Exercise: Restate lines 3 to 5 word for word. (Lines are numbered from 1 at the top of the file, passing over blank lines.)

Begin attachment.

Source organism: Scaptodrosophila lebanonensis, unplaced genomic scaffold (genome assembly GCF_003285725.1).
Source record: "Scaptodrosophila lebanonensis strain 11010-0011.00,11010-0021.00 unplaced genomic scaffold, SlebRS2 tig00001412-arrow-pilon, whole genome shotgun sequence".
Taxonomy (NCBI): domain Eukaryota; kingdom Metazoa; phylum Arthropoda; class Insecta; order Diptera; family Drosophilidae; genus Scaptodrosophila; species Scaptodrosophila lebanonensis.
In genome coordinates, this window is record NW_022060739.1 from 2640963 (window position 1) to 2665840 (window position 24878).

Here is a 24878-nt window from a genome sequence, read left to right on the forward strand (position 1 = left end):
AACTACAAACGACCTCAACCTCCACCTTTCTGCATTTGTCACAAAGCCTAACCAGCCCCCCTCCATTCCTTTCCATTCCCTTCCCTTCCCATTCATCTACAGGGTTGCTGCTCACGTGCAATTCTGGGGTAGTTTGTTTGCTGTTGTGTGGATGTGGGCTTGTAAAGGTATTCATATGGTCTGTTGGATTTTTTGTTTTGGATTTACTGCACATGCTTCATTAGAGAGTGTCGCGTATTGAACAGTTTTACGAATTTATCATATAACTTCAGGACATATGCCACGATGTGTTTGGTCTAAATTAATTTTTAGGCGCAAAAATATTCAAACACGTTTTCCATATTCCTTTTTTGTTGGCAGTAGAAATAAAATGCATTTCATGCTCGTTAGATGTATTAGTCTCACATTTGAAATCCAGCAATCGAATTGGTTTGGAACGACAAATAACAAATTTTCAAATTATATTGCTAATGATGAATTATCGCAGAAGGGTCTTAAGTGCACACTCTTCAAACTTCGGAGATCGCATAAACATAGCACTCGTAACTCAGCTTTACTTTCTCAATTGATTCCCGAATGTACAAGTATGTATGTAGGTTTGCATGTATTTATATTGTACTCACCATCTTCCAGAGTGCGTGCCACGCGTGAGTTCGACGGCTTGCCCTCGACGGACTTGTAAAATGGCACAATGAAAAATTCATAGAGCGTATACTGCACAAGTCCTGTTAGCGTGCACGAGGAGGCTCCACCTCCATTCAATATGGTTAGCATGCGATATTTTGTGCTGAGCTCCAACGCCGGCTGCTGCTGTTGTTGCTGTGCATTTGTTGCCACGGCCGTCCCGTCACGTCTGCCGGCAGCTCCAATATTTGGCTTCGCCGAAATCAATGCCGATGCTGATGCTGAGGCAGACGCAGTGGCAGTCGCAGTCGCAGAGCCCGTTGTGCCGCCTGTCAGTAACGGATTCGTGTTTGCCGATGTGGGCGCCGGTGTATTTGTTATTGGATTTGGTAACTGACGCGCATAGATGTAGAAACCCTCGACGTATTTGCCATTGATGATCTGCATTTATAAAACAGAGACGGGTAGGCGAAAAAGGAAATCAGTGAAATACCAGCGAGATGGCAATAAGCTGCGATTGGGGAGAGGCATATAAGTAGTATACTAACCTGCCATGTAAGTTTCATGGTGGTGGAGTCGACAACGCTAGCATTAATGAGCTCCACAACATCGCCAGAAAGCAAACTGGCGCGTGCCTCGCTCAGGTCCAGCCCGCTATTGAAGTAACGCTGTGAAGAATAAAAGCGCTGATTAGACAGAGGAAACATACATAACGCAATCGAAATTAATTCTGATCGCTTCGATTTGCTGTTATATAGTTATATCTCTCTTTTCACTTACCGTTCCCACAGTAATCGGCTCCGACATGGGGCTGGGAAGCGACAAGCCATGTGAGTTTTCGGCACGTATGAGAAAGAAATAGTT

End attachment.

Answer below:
Taxonomy (NCBI): domain Eukaryota; kingdom Metazoa; phylum Arthropoda; class Insecta; order Diptera; family Drosophilidae; genus Scaptodrosophila; species Scaptodrosophila lebanonensis.
In genome coordinates, this window is record NW_022060739.1 from 2640963 (window position 1) to 2665840 (window position 24878).

Here is a 24878-nt window from a genome sequence, read left to right on the forward strand (position 1 = left end):